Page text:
Home Enterprise NetApp Scales Down HCI Offering

NetApp Scales Down HCI Offering

by Michael Rink

NetApp has begun offering a new, smaller HCI (Hyper-Converged Infrastructure) appliance. Previously, the smallest HCI configuration NetApp supported used six total nodes, making both space and cost a concern for many potential customers. By reducing the minimum number of nodes needed to form a cluster, NetApp hopes to reach new markets. Today’s announcement comes hot on the heels of NetApp’s agreement to acquire Spot. NetApp was founded in 1992 as Network Appliance. It was known by that name until 2008 when it formally shortened its name to NetApp to reduce confusion. NetApp provides storage and data management solutions, including HCI options.

NetApp has begun offering a new, smaller HCI (Hyper-Converged Infrastructure) appliance. Previously, the smallest HCI configuration NetApp supported used six total nodes, making both space and cost a concern for many potential customers. By reducing the minimum number of nodes needed to form a cluster, NetApp hopes to reach new markets. Today’s announcement comes hot on the heels of NetApp’s agreement to acquire Spot. NetApp was founded in 1992 as Network Appliance. It was known by that name until 2008 when it formally shortened its name to NetApp to reduce confusion. NetApp provides storage and data management solutions, including HCI options.

NetApp HCI Node

Previously the minimum NetApp HCI configuration has been two compute nodes and four storage nodes (2+4). Now, NetApp is offering a 2+2 HCI configuration. The new, smaller configuration still has two compute nodes, but can now function with only two storage nodes. In the past, NetApp had resisted requests for a smaller HCI configuration because their software could not adequately guarantee that no data would be lost when a storage node went down with anything less than four storage nodes. With the software changes in Element OS 12.0 and NetApp HCI 1.8, the company has found a solution to this problem. Now, NetApp HCI clusters can be configured to have a witness virtual machine (VM) to provide a third vote to prevent tied votes when the cluster checks data validity.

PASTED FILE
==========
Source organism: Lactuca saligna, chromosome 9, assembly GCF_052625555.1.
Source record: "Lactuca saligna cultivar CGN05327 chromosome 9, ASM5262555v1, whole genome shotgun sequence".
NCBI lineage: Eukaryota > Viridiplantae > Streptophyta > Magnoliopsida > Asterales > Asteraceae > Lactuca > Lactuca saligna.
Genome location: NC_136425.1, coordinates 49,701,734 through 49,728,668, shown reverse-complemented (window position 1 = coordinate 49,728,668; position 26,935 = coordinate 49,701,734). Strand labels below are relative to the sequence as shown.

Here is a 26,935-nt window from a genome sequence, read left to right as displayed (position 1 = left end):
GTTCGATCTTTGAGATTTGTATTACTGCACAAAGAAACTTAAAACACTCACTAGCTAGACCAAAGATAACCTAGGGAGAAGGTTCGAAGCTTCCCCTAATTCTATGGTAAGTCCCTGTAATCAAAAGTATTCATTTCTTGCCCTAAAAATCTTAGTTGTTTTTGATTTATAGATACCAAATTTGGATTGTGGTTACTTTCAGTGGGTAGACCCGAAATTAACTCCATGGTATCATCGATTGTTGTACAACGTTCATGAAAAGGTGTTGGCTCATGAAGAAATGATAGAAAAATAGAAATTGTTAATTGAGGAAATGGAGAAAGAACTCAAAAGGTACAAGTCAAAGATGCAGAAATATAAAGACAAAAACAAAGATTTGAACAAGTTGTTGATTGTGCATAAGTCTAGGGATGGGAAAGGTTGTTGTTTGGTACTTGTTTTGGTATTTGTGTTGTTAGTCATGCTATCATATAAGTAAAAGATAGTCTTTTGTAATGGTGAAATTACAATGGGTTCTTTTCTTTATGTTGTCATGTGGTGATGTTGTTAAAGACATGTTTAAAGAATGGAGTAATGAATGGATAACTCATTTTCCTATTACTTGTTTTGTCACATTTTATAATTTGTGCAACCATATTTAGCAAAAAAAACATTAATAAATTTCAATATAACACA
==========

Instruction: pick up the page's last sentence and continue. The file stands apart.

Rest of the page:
Customers now have the option of provisioning a VMware virtual machine “witness VM” during NetApp HCI installation on any two compute nodes in the HCI configuration. The “witness VM” is stored on the compute nodes’ local drives to enforce the physical separation from the shared Element OS storage cluster of the physical nodes, thus achieving independence and protection of the witness node. This is the primary change in architecture that enables the 2-node storage cluster in the 2+2 HCI solution. When one of the physical storage nodes is taken offline or fails, the “witness VM” and the remaining physical node promotes a quorum leader, thus eliminating a spit-brain scenario and maintaining consistent data availability and other data services.

Like previous generations of NetApp HCI solutions, the 2+2 cluster can grow either direction as needed. NetApp says that they also now support 2+3 clusters, so customers can freely add compute and storage nodes whenever they want, and in whatever quantity they want to meet their capacity needs.

Availability

Immediately

NetApp HCI

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